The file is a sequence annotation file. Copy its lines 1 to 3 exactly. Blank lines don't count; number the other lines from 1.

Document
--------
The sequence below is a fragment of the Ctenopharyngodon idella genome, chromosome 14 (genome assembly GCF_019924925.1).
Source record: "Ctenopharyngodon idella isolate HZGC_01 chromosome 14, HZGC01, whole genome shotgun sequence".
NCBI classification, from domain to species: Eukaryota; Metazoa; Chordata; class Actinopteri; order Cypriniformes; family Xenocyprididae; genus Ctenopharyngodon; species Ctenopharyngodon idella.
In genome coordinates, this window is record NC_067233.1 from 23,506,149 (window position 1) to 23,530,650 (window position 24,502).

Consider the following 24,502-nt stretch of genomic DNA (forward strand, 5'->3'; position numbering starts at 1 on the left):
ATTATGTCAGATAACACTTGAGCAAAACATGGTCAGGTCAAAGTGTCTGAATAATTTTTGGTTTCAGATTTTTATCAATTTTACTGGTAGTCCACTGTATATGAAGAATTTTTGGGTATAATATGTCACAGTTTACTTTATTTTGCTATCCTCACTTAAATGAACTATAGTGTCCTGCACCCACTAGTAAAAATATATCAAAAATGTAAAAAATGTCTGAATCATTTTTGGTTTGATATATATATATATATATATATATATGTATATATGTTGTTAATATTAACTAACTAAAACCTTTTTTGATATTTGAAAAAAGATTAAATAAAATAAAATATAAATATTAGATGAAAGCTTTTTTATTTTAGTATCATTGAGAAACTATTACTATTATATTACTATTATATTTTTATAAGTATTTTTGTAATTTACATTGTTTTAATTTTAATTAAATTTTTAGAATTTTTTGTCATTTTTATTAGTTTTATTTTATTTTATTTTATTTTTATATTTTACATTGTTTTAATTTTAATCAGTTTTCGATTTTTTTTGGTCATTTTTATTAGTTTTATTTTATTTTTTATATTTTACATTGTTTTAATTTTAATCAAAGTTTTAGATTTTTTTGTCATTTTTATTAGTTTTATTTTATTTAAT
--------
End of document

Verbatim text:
The sequence below is a fragment of the Ctenopharyngodon idella genome, chromosome 14 (genome assembly GCF_019924925.1).
Source record: "Ctenopharyngodon idella isolate HZGC_01 chromosome 14, HZGC01, whole genome shotgun sequence".
NCBI classification, from domain to species: Eukaryota; Metazoa; Chordata; class Actinopteri; order Cypriniformes; family Xenocyprididae; genus Ctenopharyngodon; species Ctenopharyngodon idella.